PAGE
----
Bhaṭa, (cp. Epic & Class. Sk. bhaṭa, fr, dial. bhaṭ to hire; originally the same as bhṛtya fr. bhṛta & bhṛti of bhṛ Dhtp 94, Dhtm 114.—bhaṭa=bhatyaṃ i.e. bhṛtyaṃ) servant, hireling, soldier Miln. 240; VvA. 305 (bhattavetana°). As to suggestion of bhaṭa occurring in phrase yathā-bhaṭaṃ (Kern. Toev. s. v. yathābhaṭaṃ) see discussion under yathā bhataṃ.

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Bhata, (adj.) (cp. Epic Sk. bhṛta) 1. supported, fed, reared, maintained A. III, 46 (bhatā bhaccā “maintained are my dependents”); J. V, 330 (kicchā bh.), given by Kern, Toev. s. v. in meaning “full” with wrong ref. J. VI, 14. Cp. bharita. (Page 497)

Pali book cover
context information

Pali is the language of the Tipiṭaka, which is the sacred canon of Theravāda Buddhism and contains much of the Buddha’s speech. Closeley related to Sanskrit, both languages are used interchangeably between religions.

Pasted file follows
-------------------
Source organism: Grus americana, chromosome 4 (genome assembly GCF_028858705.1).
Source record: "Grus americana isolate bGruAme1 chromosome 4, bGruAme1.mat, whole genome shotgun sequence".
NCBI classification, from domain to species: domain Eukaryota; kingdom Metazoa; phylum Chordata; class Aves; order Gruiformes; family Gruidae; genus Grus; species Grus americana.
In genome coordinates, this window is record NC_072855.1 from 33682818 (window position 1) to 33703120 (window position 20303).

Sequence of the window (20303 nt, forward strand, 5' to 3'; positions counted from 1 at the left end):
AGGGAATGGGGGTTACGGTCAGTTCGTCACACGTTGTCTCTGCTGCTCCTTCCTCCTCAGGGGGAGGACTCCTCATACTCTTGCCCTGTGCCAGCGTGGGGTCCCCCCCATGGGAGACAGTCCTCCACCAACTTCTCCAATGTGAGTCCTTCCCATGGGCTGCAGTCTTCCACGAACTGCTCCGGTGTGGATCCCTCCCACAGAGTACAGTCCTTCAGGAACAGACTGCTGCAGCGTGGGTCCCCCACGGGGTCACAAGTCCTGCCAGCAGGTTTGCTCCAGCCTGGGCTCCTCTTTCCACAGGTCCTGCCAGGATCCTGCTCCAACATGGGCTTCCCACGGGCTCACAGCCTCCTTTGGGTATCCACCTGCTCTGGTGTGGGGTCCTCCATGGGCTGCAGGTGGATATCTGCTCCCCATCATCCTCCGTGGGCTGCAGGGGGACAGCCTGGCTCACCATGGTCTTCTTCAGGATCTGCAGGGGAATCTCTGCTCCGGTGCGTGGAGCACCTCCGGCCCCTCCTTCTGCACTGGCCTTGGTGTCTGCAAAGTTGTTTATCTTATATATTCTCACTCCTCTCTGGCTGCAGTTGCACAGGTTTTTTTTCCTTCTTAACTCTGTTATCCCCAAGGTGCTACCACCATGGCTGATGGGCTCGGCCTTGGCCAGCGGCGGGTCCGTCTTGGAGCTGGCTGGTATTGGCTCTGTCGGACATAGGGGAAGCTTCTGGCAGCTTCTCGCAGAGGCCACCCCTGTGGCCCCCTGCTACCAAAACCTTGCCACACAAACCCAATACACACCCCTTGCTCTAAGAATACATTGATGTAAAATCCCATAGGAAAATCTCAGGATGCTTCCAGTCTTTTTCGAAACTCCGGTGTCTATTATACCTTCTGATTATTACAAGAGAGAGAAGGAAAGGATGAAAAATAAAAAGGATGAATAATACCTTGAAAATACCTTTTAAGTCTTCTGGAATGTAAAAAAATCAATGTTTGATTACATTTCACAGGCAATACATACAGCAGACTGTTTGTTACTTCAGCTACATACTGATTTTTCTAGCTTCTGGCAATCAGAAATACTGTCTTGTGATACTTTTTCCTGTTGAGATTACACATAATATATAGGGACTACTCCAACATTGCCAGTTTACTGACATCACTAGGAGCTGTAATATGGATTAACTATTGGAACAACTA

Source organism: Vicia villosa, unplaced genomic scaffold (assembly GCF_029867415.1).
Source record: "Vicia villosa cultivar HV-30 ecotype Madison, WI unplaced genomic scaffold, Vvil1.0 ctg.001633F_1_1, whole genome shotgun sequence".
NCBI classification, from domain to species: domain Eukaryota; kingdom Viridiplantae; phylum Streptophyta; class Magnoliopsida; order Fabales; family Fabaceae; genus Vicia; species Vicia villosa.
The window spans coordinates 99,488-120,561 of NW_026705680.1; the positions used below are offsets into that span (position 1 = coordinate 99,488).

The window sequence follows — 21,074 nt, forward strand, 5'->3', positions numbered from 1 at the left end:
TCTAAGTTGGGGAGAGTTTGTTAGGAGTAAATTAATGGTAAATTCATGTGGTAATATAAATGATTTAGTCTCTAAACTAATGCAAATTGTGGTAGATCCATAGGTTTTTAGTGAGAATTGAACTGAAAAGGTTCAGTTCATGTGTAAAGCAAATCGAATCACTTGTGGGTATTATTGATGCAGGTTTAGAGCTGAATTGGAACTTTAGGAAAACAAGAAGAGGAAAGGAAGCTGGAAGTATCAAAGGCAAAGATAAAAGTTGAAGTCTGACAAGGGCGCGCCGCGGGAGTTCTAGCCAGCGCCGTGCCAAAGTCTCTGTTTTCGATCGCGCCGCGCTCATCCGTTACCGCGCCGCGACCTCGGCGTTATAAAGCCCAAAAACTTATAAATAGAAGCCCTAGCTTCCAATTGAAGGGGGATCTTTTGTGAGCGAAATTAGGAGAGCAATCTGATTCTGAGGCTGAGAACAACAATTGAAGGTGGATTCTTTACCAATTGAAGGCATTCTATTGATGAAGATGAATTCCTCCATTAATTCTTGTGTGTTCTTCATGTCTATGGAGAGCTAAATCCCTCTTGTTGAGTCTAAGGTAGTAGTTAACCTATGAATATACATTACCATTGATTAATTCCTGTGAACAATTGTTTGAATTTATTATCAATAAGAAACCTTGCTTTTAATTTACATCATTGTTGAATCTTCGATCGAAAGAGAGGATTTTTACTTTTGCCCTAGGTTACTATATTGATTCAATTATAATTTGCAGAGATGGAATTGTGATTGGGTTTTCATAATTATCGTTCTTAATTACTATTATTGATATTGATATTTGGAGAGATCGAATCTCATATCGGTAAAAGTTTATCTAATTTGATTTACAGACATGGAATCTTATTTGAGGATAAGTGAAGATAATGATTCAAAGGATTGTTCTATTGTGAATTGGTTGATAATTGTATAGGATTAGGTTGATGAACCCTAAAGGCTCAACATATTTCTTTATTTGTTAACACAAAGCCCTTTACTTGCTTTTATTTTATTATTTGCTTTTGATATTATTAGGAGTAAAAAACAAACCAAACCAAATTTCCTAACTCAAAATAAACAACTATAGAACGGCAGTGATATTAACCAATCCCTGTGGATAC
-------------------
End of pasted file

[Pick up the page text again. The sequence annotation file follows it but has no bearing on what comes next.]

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Marathi-English dictionary

Source: DDSA: The Molesworth Marathi and English Dictionary

bhaṭa (भट).—m (S) A Brahman, esp. one that subsists by begging. Pr. bhaṭāsa dilhī ōsarī āṇi bhaṭa pāya pasarī. 2 S A warrior.

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bhāṭa (भाट).—m ( H) A class of people or an individual of it. They are minstrels or bards. 2 fig. An empty chatterer.

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bhāṭa (भाट).—f n A place in the sea or a river which appears at low water; a shoal, shallow, sand- bank. 2 n C also bhāṭalēṃ n C An elevated and level spot occurring in arable land; dry therefore and fit only for the inferior grains. 3 f C Ground prepared for sugarcane: also a plantation of sugarcanes.